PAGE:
Stability in South Asia through Nuclear Weapons and Missiles

11 May, 1998    ·   86

Lt. Gen. A. M. Vohra (Retd.) suggests that the India and Pakistan must evaluate their nuclear option sobrely, in the light of current world opinion on nuclear weapons.

The recent test firing of Ghauri by Pakistan , an intermediate range ballistic missile that can carry a high explosive, chemical or nuclear warhead to a distance of 1500 kms, is an expected development. Nuclear weapons and missiles form part of the arsenal of many states. In the run up to the Comprehensive Test Ban Treaty (CTBT) it has become clear that non-proliferation, rather than disarmament, of weapons of mass destruction (WMD) is the objective of the USA . It declared in 1996 that it is important for the USA to maintain a small but effective nuclear force. On 5 March 1996, Defence Secretary Perry stated that such a force was necessary to deal with rogue states or a threat of WMD arising out of a regional conflict or the emergence of a global conflict at some future time.



Incidentally, the reduced numbers planned so far are not that small. Post START II, US and Russia will each be left with 3000 to 3500 deployed nuclear warheads. This Strategic Arms Reduction Treaty, signed in Jan 1993 and still to be ratified by the Russian Duma, is to enter into force and achieve this reduction by 1 Jan 2003.



Given this nuclear and missile environment for the foreseeable future, other states with security problems cannot be expected to give up their quest for these weapons. India demonstrated its nuclear capability in 1974, and has an integrated missile development programme in operation since the 1980s. It has produced and introduced into service the short-range surface to surface missile, Prithvi, with ranges of 150, 250 and 350 kilometers. The 250 and 350 km variety can carry a warhead of 500 kg. India has also tested a 1500 km intermediate range surface to surface ballistic missile named Agni. It carries a warhead of 1000 kg and is to develop a range of 2500 km.



It was only natural that Pakistan should also strive for nuclear and missile capability. 1987 is generally accepted as the year in which it became nuclear capable. It has been developing the Hatf series of missiles. Hatf 1, with a warhead of 500 kg, has a range of only 80 km and is reported to have entered service in 1992. Hatf 2, with a range of 300 km, was expected to enter service in 1995. There were unconfirmed reports of Hatf 3 with a range of 600 km having been test fired in June/July 1997. There are reports that China passed on its M9 and M11 missiles to Pakistan in 1992. It has been alleged that Hatf 3 is in fact the Chinese M9. Similarly there are reports now that Ghauri is the Chinese Dong Feng 25 or CSS 22. The USA has however held North Korea responsible for technology transfer to Pakistan in this regard.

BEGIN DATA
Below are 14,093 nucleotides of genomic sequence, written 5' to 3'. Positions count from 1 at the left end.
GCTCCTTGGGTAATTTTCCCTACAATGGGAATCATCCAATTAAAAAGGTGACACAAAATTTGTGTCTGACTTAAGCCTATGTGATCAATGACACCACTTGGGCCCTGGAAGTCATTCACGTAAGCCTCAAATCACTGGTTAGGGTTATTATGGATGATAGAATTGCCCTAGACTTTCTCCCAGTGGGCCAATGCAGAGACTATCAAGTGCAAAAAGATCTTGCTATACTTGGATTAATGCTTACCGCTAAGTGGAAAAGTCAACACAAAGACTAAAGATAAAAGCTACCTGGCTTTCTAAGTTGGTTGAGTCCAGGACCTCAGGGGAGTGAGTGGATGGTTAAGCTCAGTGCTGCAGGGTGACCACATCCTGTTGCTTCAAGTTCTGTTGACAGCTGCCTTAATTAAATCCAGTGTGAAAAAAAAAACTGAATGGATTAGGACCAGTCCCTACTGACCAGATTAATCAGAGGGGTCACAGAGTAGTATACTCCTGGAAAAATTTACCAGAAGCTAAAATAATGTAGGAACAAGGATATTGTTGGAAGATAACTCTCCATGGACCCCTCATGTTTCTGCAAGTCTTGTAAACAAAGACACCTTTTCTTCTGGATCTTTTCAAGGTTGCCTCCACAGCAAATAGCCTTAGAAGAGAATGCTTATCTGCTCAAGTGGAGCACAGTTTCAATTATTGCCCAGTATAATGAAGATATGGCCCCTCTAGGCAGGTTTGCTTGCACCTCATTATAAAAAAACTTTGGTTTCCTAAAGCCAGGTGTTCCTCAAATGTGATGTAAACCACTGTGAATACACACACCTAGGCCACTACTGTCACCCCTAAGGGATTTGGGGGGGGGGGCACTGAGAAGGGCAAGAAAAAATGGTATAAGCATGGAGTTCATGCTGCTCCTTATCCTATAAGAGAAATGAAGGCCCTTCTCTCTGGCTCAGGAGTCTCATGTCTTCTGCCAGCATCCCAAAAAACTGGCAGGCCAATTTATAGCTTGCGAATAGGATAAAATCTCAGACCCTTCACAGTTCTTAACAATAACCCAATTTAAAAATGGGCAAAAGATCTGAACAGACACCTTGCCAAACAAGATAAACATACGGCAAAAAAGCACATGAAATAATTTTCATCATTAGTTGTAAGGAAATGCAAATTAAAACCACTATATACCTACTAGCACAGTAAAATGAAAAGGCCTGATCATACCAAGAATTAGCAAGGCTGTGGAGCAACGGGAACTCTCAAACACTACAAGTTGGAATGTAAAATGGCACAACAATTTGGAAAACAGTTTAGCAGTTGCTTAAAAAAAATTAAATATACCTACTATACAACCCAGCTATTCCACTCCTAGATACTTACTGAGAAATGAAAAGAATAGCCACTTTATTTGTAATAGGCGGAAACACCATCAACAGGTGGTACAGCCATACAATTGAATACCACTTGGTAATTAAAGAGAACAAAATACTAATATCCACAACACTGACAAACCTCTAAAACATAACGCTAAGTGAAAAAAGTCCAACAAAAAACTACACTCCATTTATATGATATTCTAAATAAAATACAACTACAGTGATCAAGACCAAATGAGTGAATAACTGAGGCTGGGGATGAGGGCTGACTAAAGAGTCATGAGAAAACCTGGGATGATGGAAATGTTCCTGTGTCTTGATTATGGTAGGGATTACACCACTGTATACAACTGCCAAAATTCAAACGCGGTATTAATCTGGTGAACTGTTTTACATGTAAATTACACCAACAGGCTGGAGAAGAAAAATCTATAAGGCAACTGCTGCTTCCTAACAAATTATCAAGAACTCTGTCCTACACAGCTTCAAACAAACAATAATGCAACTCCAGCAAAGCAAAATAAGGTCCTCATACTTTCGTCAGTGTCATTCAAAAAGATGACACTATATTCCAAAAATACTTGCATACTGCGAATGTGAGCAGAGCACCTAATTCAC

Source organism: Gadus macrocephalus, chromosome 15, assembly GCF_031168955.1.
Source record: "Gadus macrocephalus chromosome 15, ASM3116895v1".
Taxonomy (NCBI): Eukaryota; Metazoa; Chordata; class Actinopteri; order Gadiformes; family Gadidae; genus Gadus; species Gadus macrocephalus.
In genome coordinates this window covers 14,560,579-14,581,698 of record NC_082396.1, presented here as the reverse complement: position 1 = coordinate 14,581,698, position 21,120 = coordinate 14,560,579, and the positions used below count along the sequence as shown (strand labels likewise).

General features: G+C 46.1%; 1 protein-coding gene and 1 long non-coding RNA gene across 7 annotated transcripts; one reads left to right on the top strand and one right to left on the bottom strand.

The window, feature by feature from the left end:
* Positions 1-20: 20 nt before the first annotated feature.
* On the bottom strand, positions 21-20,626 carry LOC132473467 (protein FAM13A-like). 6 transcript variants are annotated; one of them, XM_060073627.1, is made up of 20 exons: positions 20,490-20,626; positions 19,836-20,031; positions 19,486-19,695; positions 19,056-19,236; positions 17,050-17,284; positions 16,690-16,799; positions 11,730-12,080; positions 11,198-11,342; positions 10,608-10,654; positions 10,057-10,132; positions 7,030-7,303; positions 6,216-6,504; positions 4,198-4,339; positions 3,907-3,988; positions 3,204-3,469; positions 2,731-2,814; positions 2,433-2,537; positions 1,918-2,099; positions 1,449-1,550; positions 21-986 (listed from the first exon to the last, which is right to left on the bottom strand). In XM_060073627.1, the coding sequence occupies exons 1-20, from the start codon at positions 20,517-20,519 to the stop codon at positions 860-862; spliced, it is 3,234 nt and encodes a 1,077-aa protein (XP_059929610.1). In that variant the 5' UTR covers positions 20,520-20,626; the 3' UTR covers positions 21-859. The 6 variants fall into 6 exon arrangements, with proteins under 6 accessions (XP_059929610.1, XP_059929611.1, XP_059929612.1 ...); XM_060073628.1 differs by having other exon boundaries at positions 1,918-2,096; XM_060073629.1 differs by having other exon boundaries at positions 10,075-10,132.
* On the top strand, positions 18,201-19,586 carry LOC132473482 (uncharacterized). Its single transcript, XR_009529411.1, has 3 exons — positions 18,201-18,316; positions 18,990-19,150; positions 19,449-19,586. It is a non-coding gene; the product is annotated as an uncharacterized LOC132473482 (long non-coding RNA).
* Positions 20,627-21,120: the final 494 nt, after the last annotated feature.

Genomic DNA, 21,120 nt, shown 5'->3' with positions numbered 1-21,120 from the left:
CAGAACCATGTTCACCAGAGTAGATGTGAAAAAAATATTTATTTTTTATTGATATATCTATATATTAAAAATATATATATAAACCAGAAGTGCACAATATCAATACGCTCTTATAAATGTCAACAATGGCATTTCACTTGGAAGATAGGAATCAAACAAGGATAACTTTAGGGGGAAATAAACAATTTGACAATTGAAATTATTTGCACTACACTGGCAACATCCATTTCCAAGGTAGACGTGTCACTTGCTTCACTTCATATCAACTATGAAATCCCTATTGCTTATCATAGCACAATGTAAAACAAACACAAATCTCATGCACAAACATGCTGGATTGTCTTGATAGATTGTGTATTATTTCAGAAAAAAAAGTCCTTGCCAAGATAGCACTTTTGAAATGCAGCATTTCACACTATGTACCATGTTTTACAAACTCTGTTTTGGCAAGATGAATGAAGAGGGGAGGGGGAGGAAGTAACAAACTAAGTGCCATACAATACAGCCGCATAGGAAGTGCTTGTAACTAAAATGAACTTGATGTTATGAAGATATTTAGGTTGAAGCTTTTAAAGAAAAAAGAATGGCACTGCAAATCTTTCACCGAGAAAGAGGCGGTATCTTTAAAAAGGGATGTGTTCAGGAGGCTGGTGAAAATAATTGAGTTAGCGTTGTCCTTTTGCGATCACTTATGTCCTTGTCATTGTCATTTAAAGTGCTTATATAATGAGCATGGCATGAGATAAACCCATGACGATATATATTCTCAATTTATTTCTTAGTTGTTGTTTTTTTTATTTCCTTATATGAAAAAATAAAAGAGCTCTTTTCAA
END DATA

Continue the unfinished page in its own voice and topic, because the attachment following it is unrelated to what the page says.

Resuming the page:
How these systems were acquired is only of secondary significance. Primarily, our concern is to study its consequence vis-a-vis the security environment of the region.



Nuclear weapons are not weapons of war. All the same, nuclear weapons continue to be the currency of power. Equally important is their role in deterrence. In its anxiety to prevent proliferation, the USA imputes to India and Pakistan behaviour somewhat different than that of the five NWS (Nuclear Weapon States). According to US reports, the South Asian ‘threshold states’ came to fighting a nuclear war in 1990. The talk of Ghauri and Ghaznavi by Pakistan or that of further tests of Agni and its subsequent introduction in service in India , is therefore seen as destabilising.



It is important that India and Pakistan analyse these developments. They must fine tune their nuclear capabilities, if at all, and continue developing missiles, in a sobre and mature manner. But they must bear in mind the worldwide environment in respect of these weapons systems. It may be claimed that mutual nuclear deterrence is operative between India and Pakistan . Apart from claims to this effect by defence analysts in both countries some US analysts also agree. Ashley Tellis, an analyst with the Rand Corporation, Santa Monica , observes, "The Ghauri missile is not for fighting conventional wars. It is designed to produce a strategic deterrence over the long term."



Peace and security is a subject listed for discussion by the Foreign Secretary level talks that ended on 23 June 1997 at Murree ( Pakistan ). Nuclear and missile issues are an important aspect of these talks. It would be advisable for the two governments to take their peoples into confidence, leaving no room for panic. The agreement not to attack each others' nuclear installations may be extended to include cities, and the possibility of a ‘no first use’ pact should be gone into. Although nuclear devices are not weapons of war and have never been used except on the first two occasions in August 1945, such agreements help to establish stability.